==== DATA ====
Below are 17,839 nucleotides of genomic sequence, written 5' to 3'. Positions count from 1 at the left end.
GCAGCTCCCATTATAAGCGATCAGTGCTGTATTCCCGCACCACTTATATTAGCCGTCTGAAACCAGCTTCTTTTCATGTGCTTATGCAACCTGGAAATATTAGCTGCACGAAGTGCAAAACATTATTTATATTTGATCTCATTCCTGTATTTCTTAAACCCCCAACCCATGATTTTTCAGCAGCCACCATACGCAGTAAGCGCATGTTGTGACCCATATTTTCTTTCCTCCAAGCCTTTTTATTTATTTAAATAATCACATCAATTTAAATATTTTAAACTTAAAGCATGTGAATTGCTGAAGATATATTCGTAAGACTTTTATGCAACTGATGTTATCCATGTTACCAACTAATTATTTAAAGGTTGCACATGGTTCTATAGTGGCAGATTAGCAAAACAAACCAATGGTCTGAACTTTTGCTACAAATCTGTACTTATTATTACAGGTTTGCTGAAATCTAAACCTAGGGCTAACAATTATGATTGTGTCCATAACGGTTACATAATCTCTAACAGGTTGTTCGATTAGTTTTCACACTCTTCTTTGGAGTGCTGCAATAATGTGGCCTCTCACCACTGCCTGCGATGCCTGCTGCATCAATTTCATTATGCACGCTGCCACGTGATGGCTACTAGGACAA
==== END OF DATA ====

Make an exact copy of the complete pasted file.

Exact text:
Below are 17,839 nucleotides of genomic sequence, written 5' to 3'. Positions count from 1 at the left end.
GCAGCTCCCATTATAAGCGATCAGTGCTGTATTCCCGCACCACTTATATTAGCCGTCTGAAACCAGCTTCTTTTCATGTGCTTATGCAACCTGGAAATATTAGCTGCACGAAGTGCAAAACATTATTTATATTTGATCTCATTCCTGTATTTCTTAAACCCCCAACCCATGATTTTTCAGCAGCCACCATACGCAGTAAGCGCATGTTGTGACCCATATTTTCTTTCCTCCAAGCCTTTTTATTTATTTAAATAATCACATCAATTTAAATATTTTAAACTTAAAGCATGTGAATTGCTGAAGATATATTCGTAAGACTTTTATGCAACTGATGTTATCCATGTTACCAACTAATTATTTAAAGGTTGCACATGGTTCTATAGTGGCAGATTAGCAAAACAAACCAATGGTCTGAACTTTTGCTACAAATCTGTACTTATTATTACAGGTTTGCTGAAATCTAAACCTAGGGCTAACAATTATGATTGTGTCCATAACGGTTACATAATCTCTAACAGGTTGTTCGATTAGTTTTCACACTCTTCTTTGGAGTGCTGCAATAATGTGGCCTCTCACCACTGCCTGCGATGCCTGCTGCATCAATTTCATTATGCACGCTGCCACGTGATGGCTACTAGGACAA